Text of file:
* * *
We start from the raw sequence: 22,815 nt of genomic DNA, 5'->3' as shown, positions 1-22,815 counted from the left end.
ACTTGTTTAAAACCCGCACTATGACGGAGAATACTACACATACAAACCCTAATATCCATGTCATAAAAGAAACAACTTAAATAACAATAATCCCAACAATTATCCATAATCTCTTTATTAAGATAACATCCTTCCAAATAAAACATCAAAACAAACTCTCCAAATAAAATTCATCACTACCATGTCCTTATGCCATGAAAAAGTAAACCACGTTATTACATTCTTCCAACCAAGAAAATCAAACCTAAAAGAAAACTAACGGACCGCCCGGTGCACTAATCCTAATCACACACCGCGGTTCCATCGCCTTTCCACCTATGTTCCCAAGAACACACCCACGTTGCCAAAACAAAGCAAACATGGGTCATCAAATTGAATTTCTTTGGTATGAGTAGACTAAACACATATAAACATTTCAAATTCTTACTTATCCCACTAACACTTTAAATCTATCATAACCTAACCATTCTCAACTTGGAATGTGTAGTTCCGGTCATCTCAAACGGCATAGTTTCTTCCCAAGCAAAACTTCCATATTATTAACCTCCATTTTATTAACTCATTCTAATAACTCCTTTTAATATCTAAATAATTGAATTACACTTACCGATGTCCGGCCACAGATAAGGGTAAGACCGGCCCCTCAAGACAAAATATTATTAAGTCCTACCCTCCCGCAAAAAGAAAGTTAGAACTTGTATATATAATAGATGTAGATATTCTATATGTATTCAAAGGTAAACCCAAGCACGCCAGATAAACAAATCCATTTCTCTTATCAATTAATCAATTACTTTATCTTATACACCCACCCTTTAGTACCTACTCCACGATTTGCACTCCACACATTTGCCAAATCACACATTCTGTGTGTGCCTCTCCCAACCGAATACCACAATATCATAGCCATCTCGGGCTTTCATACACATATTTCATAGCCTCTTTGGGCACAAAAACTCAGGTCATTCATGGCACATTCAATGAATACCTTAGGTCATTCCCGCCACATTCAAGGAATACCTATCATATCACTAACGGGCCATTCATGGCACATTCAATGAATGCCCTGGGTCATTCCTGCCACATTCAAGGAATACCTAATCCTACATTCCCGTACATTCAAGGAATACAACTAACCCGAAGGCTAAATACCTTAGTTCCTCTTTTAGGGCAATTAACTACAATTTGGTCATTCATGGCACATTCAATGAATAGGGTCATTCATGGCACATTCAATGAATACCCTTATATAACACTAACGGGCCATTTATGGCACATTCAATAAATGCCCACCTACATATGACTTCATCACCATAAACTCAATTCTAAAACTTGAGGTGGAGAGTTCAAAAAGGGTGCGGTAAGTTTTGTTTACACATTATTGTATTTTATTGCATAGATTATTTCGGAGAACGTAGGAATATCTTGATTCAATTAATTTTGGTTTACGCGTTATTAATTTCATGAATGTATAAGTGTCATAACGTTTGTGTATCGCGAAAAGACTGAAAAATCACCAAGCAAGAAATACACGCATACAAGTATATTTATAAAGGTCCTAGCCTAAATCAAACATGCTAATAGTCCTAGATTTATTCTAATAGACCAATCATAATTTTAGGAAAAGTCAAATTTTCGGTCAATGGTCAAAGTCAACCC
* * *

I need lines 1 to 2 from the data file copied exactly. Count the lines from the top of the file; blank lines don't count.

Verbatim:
We start from the raw sequence: 22,815 nt of genomic DNA, 5'->3' as shown, positions 1-22,815 counted from the left end.
ACTTGTTTAAAACCCGCACTATGACGGAGAATACTACACATACAAACCCTAATATCCATGTCATAAAAGAAACAACTTAAATAACAATAATCCCAACAATTATCCATAATCTCTTTATTAAGATAACATCCTTCCAAATAAAACATCAAAACAAACTCTCCAAATAAAATTCATCACTACCATGTCCTTATGCCATGAAAAAGTAAACCACGTTATTACATTCTTCCAACCAAGAAAATCAAACCTAAAAGAAAACTAACGGACCGCCCGGTGCACTAATCCTAATCACACACCGCGGTTCCATCGCCTTTCCACCTATGTTCCCAAGAACACACCCACGTTGCCAAAACAAAGCAAACATGGGTCATCAAATTGAATTTCTTTGGTATGAGTAGACTAAACACATATAAACATTTCAAATTCTTACTTATCCCACTAACACTTTAAATCTATCATAACCTAACCATTCTCAACTTGGAATGTGTAGTTCCGGTCATCTCAAACGGCATAGTTTCTTCCCAAGCAAAACTTCCATATTATTAACCTCCATTTTATTAACTCATTCTAATAACTCCTTTTAATATCTAAATAATTGAATTACACTTACCGATGTCCGGCCACAGATAAGGGTAAGACCGGCCCCTCAAGACAAAATATTATTAAGTCCTACCCTCCCGCAAAAAGAAAGTTAGAACTTGTATATATAATAGATGTAGATATTCTATATGTATTCAAAGGTAAACCCAAGCACGCCAGATAAACAAATCCATTTCTCTTATCAATTAATCAATTACTTTATCTTATACACCCACCCTTTAGTACCTACTCCACGATTTGCACTCCACACATTTGCCAAATCACACATTCTGTGTGTGCCTCTCCCAACCGAATACCACAATATCATAGCCATCTCGGGCTTTCATACACATATTTCATAGCCTCTTTGGGCACAAAAACTCAGGTCATTCATGGCACATTCAATGAATACCTTAGGTCATTCCCGCCACATTCAAGGAATACCTATCATATCACTAACGGGCCATTCATGGCACATTCAATGAATGCCCTGGGTCATTCCTGCCACATTCAAGGAATACCTAATCCTACATTCCCGTACATTCAAGGAATACAACTAACCCGAAGGCTAAATACCTTAGTTCCTCTTTTAGGGCAATTAACTACAATTTGGTCATTCATGGCACATTCAATGAATAGGGTCATTCATGGCACATTCAATGAATACCCTTATATAACACTAACGGGCCATTTATGGCACATTCAATAAATGCCCACCTACATATGACTTCATCACCATAAACTCAATTCTAAAACTTGAGGTGGAGAGTTCAAAAAGGGTGCGGTAAGTTTTGTTTACACATTATTGTATTTTATTGCATAGATTATTTCGGAGAACGTAGGAATATCTTGATTCAATTAATTTTGGTTTACGCGTTATTAATTTCATGAATGTATAAGTGTCATAACGTTTGTGTATCGCGAAAAGACTGAAAAATCACCAAGCAAGAAATACACGCATACAAGTATATTTATAAAGGTCCTAGCCTAAATCAAACATGCTAATAGTCCTAGATTTATTCTAATAGACCAATCATAATTTTAGGAAAAGTCAAATTTTCGGTCAATGGTCAAAGTCAACCC